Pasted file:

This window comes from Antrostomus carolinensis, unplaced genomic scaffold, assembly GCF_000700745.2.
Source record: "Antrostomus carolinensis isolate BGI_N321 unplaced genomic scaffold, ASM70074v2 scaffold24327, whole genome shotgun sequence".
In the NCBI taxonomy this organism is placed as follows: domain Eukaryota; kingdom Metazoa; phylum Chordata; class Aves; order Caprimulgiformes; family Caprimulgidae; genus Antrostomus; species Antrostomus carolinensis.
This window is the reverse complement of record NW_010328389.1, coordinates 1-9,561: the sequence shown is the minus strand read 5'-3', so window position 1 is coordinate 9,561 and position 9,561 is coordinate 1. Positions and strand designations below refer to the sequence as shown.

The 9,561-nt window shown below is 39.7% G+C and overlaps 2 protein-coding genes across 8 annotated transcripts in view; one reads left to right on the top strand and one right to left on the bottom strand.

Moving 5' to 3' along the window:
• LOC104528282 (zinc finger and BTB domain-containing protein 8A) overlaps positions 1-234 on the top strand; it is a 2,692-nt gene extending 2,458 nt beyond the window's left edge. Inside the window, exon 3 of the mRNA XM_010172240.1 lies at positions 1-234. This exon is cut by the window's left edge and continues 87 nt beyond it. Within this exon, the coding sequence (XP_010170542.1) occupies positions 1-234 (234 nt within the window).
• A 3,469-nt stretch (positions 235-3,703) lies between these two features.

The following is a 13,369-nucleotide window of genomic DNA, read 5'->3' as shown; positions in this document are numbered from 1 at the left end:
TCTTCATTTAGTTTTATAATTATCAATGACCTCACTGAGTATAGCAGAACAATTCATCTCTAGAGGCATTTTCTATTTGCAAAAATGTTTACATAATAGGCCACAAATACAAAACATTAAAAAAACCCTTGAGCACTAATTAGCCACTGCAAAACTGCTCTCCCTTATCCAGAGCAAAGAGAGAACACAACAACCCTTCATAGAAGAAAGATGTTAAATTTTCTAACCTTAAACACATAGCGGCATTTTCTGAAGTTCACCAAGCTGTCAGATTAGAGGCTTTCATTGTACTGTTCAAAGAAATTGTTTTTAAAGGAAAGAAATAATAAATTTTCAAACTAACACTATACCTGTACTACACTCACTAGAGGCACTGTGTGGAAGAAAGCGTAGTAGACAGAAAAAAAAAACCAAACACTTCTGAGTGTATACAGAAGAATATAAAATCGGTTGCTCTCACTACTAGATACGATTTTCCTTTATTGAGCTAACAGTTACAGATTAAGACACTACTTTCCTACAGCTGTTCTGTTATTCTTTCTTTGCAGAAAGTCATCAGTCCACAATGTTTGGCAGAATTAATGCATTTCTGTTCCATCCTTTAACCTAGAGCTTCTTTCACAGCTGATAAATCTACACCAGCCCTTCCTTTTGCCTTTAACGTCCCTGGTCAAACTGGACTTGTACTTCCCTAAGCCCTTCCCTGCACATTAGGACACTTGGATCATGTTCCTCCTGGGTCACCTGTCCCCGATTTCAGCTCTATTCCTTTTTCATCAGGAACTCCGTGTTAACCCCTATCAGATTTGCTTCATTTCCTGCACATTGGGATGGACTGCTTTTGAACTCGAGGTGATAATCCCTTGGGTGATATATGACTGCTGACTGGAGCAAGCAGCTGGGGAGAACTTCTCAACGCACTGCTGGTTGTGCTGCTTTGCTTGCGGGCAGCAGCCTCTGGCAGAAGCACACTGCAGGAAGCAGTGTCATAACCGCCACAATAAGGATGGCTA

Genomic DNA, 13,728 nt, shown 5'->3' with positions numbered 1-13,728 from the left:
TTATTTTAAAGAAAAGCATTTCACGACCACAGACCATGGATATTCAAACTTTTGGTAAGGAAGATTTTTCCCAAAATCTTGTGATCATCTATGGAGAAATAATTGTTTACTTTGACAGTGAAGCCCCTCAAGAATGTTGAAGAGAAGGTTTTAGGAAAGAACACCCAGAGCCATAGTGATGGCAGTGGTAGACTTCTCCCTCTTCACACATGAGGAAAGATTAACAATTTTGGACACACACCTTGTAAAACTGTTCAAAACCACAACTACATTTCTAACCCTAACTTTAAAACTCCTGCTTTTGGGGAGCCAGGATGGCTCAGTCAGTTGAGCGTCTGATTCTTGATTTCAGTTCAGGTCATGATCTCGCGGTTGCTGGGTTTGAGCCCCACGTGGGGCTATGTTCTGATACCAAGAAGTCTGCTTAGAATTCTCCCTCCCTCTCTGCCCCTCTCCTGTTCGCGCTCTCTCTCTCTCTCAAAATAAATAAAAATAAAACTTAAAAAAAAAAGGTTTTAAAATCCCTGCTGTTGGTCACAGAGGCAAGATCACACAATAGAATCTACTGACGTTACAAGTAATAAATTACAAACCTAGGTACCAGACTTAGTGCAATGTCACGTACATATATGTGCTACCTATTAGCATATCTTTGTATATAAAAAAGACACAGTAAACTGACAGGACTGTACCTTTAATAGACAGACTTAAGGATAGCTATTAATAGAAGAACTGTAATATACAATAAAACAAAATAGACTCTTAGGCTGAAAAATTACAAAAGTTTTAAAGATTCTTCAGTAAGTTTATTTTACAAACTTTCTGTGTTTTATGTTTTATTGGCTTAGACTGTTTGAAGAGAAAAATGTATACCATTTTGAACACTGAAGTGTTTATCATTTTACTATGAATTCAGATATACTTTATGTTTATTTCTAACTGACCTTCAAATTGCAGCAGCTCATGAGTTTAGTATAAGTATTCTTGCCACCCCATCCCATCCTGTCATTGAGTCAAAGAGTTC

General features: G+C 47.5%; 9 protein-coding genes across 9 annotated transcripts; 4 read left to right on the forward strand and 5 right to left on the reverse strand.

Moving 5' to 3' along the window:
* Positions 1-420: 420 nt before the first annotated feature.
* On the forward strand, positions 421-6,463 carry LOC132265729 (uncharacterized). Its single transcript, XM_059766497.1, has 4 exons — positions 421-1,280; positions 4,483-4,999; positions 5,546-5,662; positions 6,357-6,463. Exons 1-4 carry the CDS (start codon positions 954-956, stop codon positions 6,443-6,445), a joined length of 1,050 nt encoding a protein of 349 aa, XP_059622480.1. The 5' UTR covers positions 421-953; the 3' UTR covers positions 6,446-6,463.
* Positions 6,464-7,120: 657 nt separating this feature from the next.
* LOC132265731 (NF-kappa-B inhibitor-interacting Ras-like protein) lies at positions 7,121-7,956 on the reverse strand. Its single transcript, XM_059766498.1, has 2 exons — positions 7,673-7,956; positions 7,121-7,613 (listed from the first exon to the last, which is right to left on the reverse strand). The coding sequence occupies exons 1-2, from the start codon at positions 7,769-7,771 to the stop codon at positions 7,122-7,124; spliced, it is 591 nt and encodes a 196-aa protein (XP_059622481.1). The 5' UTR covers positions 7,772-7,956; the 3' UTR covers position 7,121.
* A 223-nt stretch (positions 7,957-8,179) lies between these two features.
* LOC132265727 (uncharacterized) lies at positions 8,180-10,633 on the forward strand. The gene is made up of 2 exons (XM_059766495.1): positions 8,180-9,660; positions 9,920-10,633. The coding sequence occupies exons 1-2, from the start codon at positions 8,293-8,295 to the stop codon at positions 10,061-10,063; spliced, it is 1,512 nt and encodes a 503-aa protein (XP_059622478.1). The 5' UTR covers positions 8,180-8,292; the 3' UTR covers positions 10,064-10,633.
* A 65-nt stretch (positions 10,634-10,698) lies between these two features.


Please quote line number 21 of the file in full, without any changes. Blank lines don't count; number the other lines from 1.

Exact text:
* A 65-nt stretch (positions 10,634-10,698) lies between these two features.